We’re there to verify and validate that they meet the standards, but where they don’t meet the standards, we’re going to tell them how to meet it. We help them improve better and quicker than the AASM. We will help them reach their business goals, as well as their patient care goals better and easier.
What is the Difference Between TCT and AASM?
If you get back to simplification, the biggest difference between us and them is the fact that we are looking at the entire business. With AASM, it’s all about the sleep study and the medical director. We are looking at those things, but we are looking at much more.
Why is it so Important to Look at the Business as a Whole?
It’s my belief that you can’t have clinical excellence without operational excellence. You must have people properly trained and educating consumers appropriately. That means maintaining equipment the way you need to and paying attention to infection control. If you don’t do this, you will not have good results.
What Do you Consider a Good Outcome?
The outcome is not just a successful sleep study that determines the presence (or lack) of sleep apnea. The outcome is that the patient was able to follow instructions and everything worked.
How can that Outcome be Attained?
Pay attention to what the patient is told in terms of pretest and pretest instruction. They should know how to dress and what to bring, because it’s all about the patient, and whether or not the patient is comfortable and is adhering to the instructions by the sleep center. They should know what they’re supposed to do ahead of time.
It’s about patient expectations. Has the patient been appropriately instructed prior to coming?
Does Accreditation Cover these Specifics?
Good accreditation leads to a facility that checks throughout the night with techs who know how to check the leads and properly apply the mask and the leads.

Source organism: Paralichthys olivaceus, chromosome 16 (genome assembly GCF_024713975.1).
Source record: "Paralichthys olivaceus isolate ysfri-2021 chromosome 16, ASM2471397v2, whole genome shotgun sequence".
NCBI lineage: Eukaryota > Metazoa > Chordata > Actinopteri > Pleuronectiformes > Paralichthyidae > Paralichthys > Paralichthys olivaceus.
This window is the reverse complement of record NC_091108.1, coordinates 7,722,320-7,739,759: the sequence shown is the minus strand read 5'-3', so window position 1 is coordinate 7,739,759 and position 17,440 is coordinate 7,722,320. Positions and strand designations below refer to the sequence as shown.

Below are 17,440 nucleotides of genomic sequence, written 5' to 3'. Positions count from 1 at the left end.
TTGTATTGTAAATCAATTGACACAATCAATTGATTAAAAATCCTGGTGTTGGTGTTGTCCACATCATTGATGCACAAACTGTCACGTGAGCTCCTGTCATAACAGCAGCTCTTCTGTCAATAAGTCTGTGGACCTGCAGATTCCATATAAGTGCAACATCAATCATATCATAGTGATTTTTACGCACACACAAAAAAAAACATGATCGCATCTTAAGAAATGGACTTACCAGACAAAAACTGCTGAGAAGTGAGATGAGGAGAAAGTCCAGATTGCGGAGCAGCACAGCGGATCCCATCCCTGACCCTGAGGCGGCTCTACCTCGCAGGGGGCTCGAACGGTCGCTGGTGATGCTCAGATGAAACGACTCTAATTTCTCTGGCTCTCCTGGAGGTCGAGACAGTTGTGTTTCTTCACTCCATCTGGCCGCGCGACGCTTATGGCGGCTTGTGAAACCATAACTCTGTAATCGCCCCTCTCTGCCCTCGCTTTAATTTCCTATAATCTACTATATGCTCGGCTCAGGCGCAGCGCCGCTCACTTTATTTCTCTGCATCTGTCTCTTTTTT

How Do you Make Sure this All Happens Correctly?
We go in during the evenings so we can observe what happens to the patient, as opposed to just looking at the administrative aspects. We also pull files and look at studies, but it’s better to be there.
How Important is Staff Training?
Staff members must be trained in case of an emergency such as chest pains, a heart attack, or a seizure. Have the staff trained appropriately to deal with the unexpected, not just the expected.
You are Relatively New to the Sleep Lab World, but What’s your Rank in the DME Accreditation Market?
In the DME market space, we hover around two or three. I think of us as a littler guy that does a lot. It’s not about the size of our staff, it’s what we’re able to do with the staff we have—but we are a small business.
How Does Being a Small Business Give you an Advantage?
We’re not a bureaucracy, nor do we want to be one even when we do expand. It’s true that we are in the hospitals, and our plans are to be in every health care sector as it relates to accreditation. The key is that we still remain able to turn on a dime, which many of our competitors are not able to do.